Local News

Deliveryman in Gates Four shooting surrenders

Posted March 17, 2014

Gates Four community in Cumberland County

— A deliveryman involved in a shooting incident with an 18-year-old inside the Gates Four neighborhood last week surrendered to deputies Monday after he was released from Womack Army Medical Center.

Gerald Hilton Lord, 48, of the 6800 block of Cinnamon Creek Circle, was delivering a carry-out order when he pulled into the wrong driveway on the 6800 block of Towbridge Road on March 10. Words were exchanged between Lord and Thomas Earl Jacobs, who lived at the home, before the deliveryman drove away.

The shouting match may have included some racial slurs, said Ronnie Mitchell, attorney for the Cumberland County Sheriff's Office. Lord is black; Jacobs is white.

Lord later returned to the residence and the men scuffled in the front yard. Lord pulled out a gun during the scuffle, Mitchell said, and the weapon fired after Jacobs body-slammed him.

Lord was shot in the arm. Jacobs was grazed in the neck.

Deputies were originally scrutinized for not filing charges in the incident. Mitchell said last week that no charges were filed because the gun went off accidentally and the injuries were not serious.

"In this circumstance, the only serious injury that appears to have occurred is to the perpetrator and not to the victim," he said. "That, of course, created some degree of confusion about what charges may be brought."

Lord is now charged with assault with a deadly weapon, trespassing and assault by pointing a gun.

He received a $3,000 bond Monday evening and is expected to be released from the Cumberland County Detention Center. 


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  • dwr1964 Mar 18, 2014

    The homeowner is always right, on his or her own property. Being that the driver was told to leave, even IF the homeowner called him a bad name, that driver returning, is where the law was first broken. The driver bringing a firearm with him and pulling it out, is the second broken law, Brandishing a Firearm, (even though he is not charged with this). The firearm actually firing, even if accidental, is the third broken law, assault with a deadly weapon with the intent of causing great bodily harm. He could also be charged with conspiracy, since he had to think about and decide, what he wanted to accomplish.

  • A person Mar 18, 2014

    View quoted thread

    Nothing wrong with it, until he was told to move. After that, he had better move, or yes, there is a reason to get physical. He was told to get off the property. If you are ever told to leave someone's property, best thing to do is start moving and fast. the homeowner does not have to get permission to defend his property from you

  • A person Mar 18, 2014

    View quoted thread

    It does not matter why he was told to leave. There is no reason to give a reason for why he wanted the trespasser to leave. He wanted it, he was the homeowner, enough said about that

  • A person Mar 18, 2014

    View quoted thread

    Even then, racial slurs are no reason to break out the guns. Seems too easy to make the accusation these days, and no one really cares anymore. The race card has been played way too many times to be legit

  • Obamacare rises again Mar 18, 2014

    I doubt the racial slurs actually occured and that part was embellished by the delivery man to support his reason for coming back with a weapon.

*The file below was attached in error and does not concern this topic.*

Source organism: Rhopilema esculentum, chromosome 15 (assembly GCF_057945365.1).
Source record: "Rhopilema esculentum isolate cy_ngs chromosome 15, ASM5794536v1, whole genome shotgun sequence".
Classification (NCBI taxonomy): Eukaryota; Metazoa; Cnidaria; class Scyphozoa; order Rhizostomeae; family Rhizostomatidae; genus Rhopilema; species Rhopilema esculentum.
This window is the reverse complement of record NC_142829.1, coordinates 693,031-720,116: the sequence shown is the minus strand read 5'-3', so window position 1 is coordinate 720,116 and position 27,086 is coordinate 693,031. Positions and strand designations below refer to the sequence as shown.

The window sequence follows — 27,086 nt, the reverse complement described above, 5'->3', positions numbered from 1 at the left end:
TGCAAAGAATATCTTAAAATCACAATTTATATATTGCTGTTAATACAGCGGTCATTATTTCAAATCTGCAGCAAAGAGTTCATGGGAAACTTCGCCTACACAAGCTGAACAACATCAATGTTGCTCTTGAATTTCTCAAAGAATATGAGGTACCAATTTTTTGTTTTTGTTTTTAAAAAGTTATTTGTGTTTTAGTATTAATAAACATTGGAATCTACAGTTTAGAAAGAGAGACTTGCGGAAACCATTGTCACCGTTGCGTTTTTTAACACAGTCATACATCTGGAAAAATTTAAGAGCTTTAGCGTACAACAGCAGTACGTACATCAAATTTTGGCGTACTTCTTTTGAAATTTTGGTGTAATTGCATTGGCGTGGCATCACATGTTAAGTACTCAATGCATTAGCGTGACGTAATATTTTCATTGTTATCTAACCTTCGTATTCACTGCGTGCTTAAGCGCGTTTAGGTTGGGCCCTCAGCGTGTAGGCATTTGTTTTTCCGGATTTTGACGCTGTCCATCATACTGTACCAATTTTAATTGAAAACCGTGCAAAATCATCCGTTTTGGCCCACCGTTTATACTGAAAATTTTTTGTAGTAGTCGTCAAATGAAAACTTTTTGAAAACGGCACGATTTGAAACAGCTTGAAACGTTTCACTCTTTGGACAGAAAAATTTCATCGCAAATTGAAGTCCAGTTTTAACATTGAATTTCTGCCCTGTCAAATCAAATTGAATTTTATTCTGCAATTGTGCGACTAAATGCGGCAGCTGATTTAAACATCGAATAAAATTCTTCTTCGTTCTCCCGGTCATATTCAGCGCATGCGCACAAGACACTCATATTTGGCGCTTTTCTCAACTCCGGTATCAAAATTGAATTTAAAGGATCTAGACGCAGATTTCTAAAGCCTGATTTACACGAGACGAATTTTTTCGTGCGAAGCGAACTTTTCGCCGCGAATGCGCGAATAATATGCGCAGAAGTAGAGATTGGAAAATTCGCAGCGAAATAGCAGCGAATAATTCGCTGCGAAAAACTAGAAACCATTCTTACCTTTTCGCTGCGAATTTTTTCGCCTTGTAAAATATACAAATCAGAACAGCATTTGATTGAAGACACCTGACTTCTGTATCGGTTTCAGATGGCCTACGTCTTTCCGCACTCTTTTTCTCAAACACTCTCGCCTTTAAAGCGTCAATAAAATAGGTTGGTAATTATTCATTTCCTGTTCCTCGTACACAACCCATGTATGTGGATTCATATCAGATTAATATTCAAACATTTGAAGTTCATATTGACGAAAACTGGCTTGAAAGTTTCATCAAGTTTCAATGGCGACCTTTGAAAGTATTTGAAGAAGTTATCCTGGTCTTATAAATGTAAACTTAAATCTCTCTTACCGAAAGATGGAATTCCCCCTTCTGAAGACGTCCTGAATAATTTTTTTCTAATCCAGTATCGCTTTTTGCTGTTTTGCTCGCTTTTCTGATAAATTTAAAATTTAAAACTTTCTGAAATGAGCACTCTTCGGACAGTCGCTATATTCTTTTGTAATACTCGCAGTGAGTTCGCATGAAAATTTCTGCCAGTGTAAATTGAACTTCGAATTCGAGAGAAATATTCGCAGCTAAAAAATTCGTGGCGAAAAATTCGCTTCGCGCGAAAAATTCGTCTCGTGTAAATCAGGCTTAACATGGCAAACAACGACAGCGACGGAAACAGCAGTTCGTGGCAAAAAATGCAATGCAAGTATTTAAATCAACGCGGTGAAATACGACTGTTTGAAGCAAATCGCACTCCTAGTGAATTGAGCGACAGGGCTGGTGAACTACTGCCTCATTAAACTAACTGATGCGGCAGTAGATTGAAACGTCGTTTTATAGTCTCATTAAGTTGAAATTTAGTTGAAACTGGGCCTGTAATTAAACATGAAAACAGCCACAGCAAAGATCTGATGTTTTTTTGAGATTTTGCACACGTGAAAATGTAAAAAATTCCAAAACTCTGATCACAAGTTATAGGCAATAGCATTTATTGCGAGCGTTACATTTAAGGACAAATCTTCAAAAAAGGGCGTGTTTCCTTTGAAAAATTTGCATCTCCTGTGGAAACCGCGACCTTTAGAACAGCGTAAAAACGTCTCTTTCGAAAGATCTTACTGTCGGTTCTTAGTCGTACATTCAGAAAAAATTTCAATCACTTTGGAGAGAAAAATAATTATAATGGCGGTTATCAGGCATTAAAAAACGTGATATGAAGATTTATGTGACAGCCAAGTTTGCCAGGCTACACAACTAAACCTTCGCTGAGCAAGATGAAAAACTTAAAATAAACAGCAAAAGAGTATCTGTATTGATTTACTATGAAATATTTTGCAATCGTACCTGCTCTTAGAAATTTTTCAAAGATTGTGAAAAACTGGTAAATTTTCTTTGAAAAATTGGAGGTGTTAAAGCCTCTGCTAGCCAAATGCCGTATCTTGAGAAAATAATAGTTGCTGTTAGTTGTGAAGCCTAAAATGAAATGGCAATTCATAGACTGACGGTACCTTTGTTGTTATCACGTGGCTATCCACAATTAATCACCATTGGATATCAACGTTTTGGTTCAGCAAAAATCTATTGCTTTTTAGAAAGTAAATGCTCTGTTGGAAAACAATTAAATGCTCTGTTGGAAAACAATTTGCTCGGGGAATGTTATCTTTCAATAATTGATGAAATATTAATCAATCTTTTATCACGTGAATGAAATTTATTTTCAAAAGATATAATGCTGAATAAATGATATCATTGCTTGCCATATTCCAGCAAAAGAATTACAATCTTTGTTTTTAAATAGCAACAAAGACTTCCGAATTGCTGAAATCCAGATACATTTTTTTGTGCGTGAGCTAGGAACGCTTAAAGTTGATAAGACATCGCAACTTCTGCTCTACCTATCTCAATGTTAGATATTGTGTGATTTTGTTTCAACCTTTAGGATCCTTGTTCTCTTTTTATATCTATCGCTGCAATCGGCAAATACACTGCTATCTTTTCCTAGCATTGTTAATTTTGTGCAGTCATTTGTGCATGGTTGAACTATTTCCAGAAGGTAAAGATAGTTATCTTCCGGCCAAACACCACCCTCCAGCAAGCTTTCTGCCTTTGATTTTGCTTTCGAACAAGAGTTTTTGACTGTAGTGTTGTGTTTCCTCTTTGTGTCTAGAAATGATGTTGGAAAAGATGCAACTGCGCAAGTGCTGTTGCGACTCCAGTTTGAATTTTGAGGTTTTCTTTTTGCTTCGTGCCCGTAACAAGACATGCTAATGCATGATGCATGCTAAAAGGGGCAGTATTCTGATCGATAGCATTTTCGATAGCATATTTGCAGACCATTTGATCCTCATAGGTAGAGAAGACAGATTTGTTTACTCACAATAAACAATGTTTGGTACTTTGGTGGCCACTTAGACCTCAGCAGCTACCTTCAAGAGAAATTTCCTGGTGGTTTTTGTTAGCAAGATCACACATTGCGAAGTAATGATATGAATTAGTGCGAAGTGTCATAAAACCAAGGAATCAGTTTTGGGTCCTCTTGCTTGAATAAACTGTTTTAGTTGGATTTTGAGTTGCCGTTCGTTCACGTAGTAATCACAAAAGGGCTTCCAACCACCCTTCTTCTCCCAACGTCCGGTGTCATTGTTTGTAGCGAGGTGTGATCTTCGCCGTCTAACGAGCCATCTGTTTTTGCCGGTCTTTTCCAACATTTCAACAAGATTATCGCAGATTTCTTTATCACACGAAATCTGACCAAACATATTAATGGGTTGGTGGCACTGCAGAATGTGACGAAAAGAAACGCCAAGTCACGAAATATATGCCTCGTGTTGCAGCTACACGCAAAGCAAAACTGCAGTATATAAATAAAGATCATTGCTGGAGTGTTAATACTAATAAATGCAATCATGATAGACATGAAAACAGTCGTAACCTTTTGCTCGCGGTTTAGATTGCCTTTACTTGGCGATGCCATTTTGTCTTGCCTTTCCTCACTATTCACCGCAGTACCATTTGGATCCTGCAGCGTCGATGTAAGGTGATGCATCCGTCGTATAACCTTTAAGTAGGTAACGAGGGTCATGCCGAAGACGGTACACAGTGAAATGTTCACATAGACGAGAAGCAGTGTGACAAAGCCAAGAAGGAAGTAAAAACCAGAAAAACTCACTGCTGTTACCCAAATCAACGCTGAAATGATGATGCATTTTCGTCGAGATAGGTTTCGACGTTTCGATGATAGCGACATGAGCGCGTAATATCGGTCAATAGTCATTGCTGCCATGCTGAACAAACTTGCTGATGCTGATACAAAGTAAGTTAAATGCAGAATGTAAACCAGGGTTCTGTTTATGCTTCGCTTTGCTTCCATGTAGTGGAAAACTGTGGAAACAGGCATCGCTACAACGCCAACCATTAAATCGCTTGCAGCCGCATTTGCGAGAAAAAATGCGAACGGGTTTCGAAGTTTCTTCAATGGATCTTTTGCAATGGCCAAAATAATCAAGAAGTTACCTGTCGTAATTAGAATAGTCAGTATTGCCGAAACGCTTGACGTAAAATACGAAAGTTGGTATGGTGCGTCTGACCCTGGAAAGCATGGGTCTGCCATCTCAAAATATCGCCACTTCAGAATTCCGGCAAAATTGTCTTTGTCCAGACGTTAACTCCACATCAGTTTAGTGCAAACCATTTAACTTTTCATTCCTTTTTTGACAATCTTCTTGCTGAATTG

• Lightfoot3 Mar 18, 2014

    "I'm speaking on why the initial argument transpired. Why the resident of the home felt the need to walk outside and tell him to leave. Was it that serious?" - SmileAndNod

    Oh, I was thinking you were saying that should be a mitigating circumstance. Actually, it could have been at the beginning, where a racial insult could be called "fighting words" and thus a provocation of some sort. The dude coming back erased all that. But you're right in that the teen probably shouldn't have done what he did. You never know who you're dealing with and the teen is lucky he didn't get more seriously wounded, or dead. His initial lack of civility is probably what caused all of this. Both of them seem to have issues. One of them crossed the line of the law.

  • Veronica Hammond Mar 18, 2014
    user avatar

    LIGHTFOOT: I've already acknowledged that, the drive is guilty of what he's been arrested for. I'm speaking on why the initial argument transpired. Why the resident of the home felt the need to walk outside and tell him to leave. Was it that serious?

  • Lightfoot3 Mar 18, 2014

    "How dare a delivery truck sit in someone's driveway to get his bearings...the nerve of him!" - SmileAndNod

    He returned after being told to leave, and was in the FRONT YARD, with a GUN. I don't think he was just trying to "get his bearings". If someone tells you to get off their property, you do it. You don't come up with excuses of why you think you're entitled to be there, and you certainly don't return to attack them with a deadly weapon. HUGE FAILURE on the cops for not arresting this guy.

    "do we know who slurred whom?" - Viewer

    Doesn't matter and don't care. It wouldn't change my vote of guilty (based on what is reported).

    "Why call him a racial slur? Why get nasty bc a UPS or FedEx guy had the wrong door? Again, the homeowner lacks class" - SmileAndNod

    You may be right, but the delivery guy is still guilty of the crimes.

  • Veronica Hammond Mar 18, 2014
    user avatar

    How dare a delivery truck sit in someone's driveway to get his bearings...the nerve of him!

  • same ole story Mar 18, 2014

    Mike H Mar 18, 9:48 a.m.

    These two don't sound like the brightest bulbs in the box.
    Correction ONLY the deliveryman fits that description. The home owner was totally in his rights!!!!!!!!!